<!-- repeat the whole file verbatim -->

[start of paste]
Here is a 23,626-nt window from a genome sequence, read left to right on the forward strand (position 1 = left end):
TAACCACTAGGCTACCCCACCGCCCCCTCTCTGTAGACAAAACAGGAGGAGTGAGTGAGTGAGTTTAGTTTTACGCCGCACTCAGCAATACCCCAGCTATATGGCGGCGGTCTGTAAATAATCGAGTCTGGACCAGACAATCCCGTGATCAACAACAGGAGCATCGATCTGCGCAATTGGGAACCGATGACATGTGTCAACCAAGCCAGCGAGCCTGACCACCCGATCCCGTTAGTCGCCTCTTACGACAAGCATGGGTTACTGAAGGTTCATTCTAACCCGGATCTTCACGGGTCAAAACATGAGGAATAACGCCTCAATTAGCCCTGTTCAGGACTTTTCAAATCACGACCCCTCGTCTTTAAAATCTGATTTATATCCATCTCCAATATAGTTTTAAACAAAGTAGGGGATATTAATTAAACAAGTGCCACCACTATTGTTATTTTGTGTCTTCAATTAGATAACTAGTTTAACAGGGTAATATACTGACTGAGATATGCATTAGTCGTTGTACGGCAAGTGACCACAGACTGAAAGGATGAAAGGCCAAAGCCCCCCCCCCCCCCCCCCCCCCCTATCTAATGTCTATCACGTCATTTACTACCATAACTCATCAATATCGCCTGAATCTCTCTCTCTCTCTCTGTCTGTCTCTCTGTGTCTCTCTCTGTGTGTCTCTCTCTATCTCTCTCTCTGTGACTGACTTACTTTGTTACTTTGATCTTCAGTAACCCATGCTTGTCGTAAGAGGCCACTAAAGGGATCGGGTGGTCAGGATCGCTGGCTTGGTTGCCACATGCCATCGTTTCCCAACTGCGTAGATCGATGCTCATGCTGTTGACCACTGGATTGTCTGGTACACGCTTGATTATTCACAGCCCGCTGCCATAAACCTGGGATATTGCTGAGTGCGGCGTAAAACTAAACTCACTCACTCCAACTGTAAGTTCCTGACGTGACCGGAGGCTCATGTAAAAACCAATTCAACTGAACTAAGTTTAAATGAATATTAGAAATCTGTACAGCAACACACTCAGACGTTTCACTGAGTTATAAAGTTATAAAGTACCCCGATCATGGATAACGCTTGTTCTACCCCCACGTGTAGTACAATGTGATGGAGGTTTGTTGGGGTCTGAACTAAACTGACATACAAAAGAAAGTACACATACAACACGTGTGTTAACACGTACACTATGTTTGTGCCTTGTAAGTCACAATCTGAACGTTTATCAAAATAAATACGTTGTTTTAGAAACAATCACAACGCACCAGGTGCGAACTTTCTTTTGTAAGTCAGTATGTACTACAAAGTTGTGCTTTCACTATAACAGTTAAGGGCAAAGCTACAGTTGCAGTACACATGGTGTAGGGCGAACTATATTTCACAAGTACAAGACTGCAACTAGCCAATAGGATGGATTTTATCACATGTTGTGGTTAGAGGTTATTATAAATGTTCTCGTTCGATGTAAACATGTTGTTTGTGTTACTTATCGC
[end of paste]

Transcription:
Here is a 23,626-nt window from a genome sequence, read left to right on the forward strand (position 1 = left end):
TAACCACTAGGCTACCCCACCGCCCCCTCTCTGTAGACAAAACAGGAGGAGTGAGTGAGTGAGTTTAGTTTTACGCCGCACTCAGCAATACCCCAGCTATATGGCGGCGGTCTGTAAATAATCGAGTCTGGACCAGACAATCCCGTGATCAACAACAGGAGCATCGATCTGCGCAATTGGGAACCGATGACATGTGTCAACCAAGCCAGCGAGCCTGACCACCCGATCCCGTTAGTCGCCTCTTACGACAAGCATGGGTTACTGAAGGTTCATTCTAACCCGGATCTTCACGGGTCAAAACATGAGGAATAACGCCTCAATTAGCCCTGTTCAGGACTTTTCAAATCACGACCCCTCGTCTTTAAAATCTGATTTATATCCATCTCCAATATAGTTTTAAACAAAGTAGGGGATATTAATTAAACAAGTGCCACCACTATTGTTATTTTGTGTCTTCAATTAGATAACTAGTTTAACAGGGTAATATACTGACTGAGATATGCATTAGTCGTTGTACGGCAAGTGACCACAGACTGAAAGGATGAAAGGCCAAAGCCCCCCCCCCCCCCCCCCCCCCCTATCTAATGTCTATCACGTCATTTACTACCATAACTCATCAATATCGCCTGAATCTCTCTCTCTCTCTCTGTCTGTCTCTCTGTGTCTCTCTCTGTGTGTCTCTCTCTATCTCTCTCTCTGTGACTGACTTACTTTGTTACTTTGATCTTCAGTAACCCATGCTTGTCGTAAGAGGCCACTAAAGGGATCGGGTGGTCAGGATCGCTGGCTTGGTTGCCACATGCCATCGTTTCCCAACTGCGTAGATCGATGCTCATGCTGTTGACCACTGGATTGTCTGGTACACGCTTGATTATTCACAGCCCGCTGCCATAAACCTGGGATATTGCTGAGTGCGGCGTAAAACTAAACTCACTCACTCCAACTGTAAGTTCCTGACGTGACCGGAGGCTCATGTAAAAACCAATTCAACTGAACTAAGTTTAAATGAATATTAGAAATCTGTACAGCAACACACTCAGACGTTTCACTGAGTTATAAAGTTATAAAGTACCCCGATCATGGATAACGCTTGTTCTACCCCCACGTGTAGTACAATGTGATGGAGGTTTGTTGGGGTCTGAACTAAACTGACATACAAAAGAAAGTACACATACAACACGTGTGTTAACACGTACACTATGTTTGTGCCTTGTAAGTCACAATCTGAACGTTTATCAAAATAAATACGTTGTTTTAGAAACAATCACAACGCACCAGGTGCGAACTTTCTTTTGTAAGTCAGTATGTACTACAAAGTTGTGCTTTCACTATAACAGTTAAGGGCAAAGCTACAGTTGCAGTACACATGGTGTAGGGCGAACTATATTTCACAAGTACAAGACTGCAACTAGCCAATAGGATGGATTTTATCACATGTTGTGGTTAGAGGTTATTATAAATGTTCTCGTTCGATGTAAACATGTTGTTTGTGTTACTTATCGC